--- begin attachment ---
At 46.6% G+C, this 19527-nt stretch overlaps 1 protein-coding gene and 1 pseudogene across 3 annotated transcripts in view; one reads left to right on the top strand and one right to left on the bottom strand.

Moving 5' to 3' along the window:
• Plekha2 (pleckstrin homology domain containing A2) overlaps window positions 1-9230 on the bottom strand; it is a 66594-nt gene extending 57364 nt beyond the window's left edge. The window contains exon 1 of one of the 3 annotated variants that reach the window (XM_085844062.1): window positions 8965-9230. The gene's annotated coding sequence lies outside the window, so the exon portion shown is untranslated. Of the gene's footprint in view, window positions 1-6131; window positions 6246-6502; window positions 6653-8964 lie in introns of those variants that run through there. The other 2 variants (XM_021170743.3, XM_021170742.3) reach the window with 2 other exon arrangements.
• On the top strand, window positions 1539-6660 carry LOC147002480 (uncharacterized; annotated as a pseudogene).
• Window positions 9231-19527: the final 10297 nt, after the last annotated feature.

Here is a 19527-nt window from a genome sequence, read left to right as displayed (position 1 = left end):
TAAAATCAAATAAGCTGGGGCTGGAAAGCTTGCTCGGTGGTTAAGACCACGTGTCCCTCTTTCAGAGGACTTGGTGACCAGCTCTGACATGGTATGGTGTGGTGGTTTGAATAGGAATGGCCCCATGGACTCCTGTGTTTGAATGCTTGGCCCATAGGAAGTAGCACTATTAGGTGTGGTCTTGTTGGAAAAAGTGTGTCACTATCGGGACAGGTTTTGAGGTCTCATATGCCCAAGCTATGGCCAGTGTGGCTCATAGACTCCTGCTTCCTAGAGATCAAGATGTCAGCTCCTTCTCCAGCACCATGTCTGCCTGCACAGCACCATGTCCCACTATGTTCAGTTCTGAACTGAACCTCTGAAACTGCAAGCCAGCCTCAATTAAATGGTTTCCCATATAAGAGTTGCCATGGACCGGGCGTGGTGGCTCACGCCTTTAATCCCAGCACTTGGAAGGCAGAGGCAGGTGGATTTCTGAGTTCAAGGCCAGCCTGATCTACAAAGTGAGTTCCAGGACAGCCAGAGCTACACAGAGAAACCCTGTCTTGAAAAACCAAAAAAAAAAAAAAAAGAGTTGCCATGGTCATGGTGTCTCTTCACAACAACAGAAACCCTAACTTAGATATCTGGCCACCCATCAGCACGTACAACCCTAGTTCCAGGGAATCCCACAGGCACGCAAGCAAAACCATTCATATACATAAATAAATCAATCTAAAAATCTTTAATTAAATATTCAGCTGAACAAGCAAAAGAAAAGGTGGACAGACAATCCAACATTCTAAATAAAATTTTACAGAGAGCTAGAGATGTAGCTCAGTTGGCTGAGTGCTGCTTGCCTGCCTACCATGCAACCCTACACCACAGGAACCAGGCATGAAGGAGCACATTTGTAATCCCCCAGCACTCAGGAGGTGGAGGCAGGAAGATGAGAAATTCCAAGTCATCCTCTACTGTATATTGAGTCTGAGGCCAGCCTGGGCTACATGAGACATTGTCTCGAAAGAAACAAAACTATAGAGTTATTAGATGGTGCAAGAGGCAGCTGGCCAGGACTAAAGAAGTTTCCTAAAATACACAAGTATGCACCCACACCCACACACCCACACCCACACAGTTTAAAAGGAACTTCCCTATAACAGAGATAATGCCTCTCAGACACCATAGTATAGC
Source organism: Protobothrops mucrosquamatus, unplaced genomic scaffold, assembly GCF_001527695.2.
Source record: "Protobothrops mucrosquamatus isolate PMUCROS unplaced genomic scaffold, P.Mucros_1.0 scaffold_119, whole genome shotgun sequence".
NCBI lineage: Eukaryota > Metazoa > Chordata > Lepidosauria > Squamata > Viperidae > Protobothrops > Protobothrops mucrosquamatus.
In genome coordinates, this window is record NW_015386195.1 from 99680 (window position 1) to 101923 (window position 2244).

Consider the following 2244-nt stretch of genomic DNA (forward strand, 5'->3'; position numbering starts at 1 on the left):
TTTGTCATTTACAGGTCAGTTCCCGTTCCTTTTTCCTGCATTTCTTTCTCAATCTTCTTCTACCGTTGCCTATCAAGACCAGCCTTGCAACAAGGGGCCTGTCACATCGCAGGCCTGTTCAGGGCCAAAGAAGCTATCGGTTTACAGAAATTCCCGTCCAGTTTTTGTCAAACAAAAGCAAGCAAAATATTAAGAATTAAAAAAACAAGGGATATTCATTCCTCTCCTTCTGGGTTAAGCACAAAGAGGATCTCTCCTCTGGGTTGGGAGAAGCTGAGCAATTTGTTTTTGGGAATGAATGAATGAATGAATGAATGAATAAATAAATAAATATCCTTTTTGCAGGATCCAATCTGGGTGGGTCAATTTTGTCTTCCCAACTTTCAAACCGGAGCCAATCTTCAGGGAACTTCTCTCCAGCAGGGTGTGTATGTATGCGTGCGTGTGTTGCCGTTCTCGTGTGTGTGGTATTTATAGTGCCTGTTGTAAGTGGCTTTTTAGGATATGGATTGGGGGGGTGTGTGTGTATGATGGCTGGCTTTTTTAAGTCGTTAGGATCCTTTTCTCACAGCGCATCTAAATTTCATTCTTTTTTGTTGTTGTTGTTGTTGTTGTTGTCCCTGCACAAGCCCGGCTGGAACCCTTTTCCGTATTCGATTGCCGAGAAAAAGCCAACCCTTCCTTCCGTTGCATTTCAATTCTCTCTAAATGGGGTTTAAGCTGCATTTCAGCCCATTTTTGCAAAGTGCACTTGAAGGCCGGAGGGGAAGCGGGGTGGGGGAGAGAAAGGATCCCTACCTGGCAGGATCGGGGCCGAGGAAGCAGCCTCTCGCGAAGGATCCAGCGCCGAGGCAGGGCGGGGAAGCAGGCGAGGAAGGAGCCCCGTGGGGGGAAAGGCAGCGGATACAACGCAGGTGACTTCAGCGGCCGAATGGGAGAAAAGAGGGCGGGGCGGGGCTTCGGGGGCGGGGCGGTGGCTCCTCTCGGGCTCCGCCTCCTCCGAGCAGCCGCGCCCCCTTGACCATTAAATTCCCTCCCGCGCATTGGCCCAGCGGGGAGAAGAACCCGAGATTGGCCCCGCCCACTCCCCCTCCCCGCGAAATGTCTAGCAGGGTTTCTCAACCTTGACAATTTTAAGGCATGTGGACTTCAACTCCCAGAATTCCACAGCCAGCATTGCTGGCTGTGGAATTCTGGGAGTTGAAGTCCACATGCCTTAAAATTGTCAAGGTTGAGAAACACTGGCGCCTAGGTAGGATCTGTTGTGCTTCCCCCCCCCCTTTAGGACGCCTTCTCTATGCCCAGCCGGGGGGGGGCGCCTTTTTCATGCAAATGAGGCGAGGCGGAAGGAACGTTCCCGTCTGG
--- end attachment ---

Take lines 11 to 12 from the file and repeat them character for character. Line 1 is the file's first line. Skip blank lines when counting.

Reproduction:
In genome coordinates, this window is record NW_015386195.1 from 99680 (window position 1) to 101923 (window position 2244).

Consider the following 2244-nt stretch of genomic DNA (forward strand, 5'->3'; position numbering starts at 1 on the left):